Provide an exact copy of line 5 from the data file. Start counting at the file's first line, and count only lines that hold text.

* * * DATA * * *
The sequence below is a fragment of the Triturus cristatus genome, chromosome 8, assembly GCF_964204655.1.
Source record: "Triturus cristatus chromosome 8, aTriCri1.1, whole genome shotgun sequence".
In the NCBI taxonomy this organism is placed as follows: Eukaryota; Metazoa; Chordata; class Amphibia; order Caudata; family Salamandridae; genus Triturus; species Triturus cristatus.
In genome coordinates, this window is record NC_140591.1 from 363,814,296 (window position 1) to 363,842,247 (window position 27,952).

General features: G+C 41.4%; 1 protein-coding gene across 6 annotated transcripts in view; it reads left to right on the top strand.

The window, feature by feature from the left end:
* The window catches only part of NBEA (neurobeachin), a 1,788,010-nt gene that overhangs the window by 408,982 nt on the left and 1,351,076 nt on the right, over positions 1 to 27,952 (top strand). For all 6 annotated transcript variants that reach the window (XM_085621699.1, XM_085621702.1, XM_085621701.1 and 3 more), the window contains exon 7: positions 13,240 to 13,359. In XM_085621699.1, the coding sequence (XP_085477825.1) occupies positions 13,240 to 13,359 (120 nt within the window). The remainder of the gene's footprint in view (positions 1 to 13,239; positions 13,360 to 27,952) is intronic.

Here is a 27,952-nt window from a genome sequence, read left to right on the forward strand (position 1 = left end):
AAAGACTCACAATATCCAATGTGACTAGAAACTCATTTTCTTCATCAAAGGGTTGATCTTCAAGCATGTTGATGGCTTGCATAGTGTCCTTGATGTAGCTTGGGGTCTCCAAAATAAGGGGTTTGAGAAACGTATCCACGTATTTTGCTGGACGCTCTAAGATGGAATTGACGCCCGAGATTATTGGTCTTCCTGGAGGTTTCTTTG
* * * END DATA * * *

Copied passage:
General features: G+C 41.4%; 1 protein-coding gene across 6 annotated transcripts in view; it reads left to right on the top strand.